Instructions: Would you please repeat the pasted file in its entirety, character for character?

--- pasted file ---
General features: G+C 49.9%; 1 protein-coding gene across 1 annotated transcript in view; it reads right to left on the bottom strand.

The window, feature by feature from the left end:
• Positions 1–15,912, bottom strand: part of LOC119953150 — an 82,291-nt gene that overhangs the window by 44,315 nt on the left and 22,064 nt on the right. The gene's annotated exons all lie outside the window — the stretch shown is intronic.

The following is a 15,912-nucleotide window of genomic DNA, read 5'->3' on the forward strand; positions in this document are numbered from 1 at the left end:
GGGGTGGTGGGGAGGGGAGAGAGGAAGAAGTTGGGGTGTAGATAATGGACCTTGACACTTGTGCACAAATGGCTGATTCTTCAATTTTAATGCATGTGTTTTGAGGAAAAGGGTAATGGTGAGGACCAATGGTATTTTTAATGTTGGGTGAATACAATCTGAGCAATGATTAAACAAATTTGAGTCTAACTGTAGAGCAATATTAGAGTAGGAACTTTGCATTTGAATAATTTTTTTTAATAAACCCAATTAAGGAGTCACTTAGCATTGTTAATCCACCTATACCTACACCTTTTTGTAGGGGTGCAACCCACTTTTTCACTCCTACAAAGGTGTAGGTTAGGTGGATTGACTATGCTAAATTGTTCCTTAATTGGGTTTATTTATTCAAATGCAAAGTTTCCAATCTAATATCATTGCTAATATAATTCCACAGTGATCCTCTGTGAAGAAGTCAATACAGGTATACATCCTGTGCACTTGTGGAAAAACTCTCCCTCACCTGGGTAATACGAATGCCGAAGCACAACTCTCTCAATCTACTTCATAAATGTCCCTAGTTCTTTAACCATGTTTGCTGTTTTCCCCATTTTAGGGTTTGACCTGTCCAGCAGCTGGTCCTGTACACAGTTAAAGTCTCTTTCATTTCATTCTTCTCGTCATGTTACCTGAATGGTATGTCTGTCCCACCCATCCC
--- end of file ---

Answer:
General features: G+C 49.9%; 1 protein-coding gene across 1 annotated transcript in view; it reads right to left on the bottom strand.

The window, feature by feature from the left end:
• Positions 1–15,912, bottom strand: part of LOC119953150 — an 82,291-nt gene that overhangs the window by 44,315 nt on the left and 22,064 nt on the right. The gene's annotated exons all lie outside the window — the stretch shown is intronic.

The following is a 15,912-nucleotide window of genomic DNA, read 5'->3' on the forward strand; positions in this document are numbered from 1 at the left end:
GGGGTGGTGGGGAGGGGAGAGAGGAAGAAGTTGGGGTGTAGATAATGGACCTTGACACTTGTGCACAAATGGCTGATTCTTCAATTTTAATGCATGTGTTTTGAGGAAAAGGGTAATGGTGAGGACCAATGGTATTTTTAATGTTGGGTGAATACAATCTGAGCAATGATTAAACAAATTTGAGTCTAACTGTAGAGCAATATTAGAGTAGGAACTTTGCATTTGAATAATTTTTTTTAATAAACCCAATTAAGGAGTCACTTAGCATTGTTAATCCACCTATACCTACACCTTTTTGTAGGGGTGCAACCCACTTTTTCACTCCTACAAAGGTGTAGGTTAGGTGGATTGACTATGCTAAATTGTTCCTTAATTGGGTTTATTTATTCAAATGCAAAGTTTCCAATCTAATATCATTGCTAATATAATTCCACAGTGATCCTCTGTGAAGAAGTCAATACAGGTATACATCCTGTGCACTTGTGGAAAAACTCTCCCTCACCTGGGTAATACGAATGCCGAAGCACAACTCTCTCAATCTACTTCATAAATGTCCCTAGTTCTTTAACCATGTTTGCTGTTTTCCCCATTTTAGGGTTTGACCTGTCCAGCAGCTGGTCCTGTACACAGTTAAAGTCTCTTTCATTTCATTCTTCTCGTCATGTTACCTGAATGGTATGTCTGTCCCACCCATCCC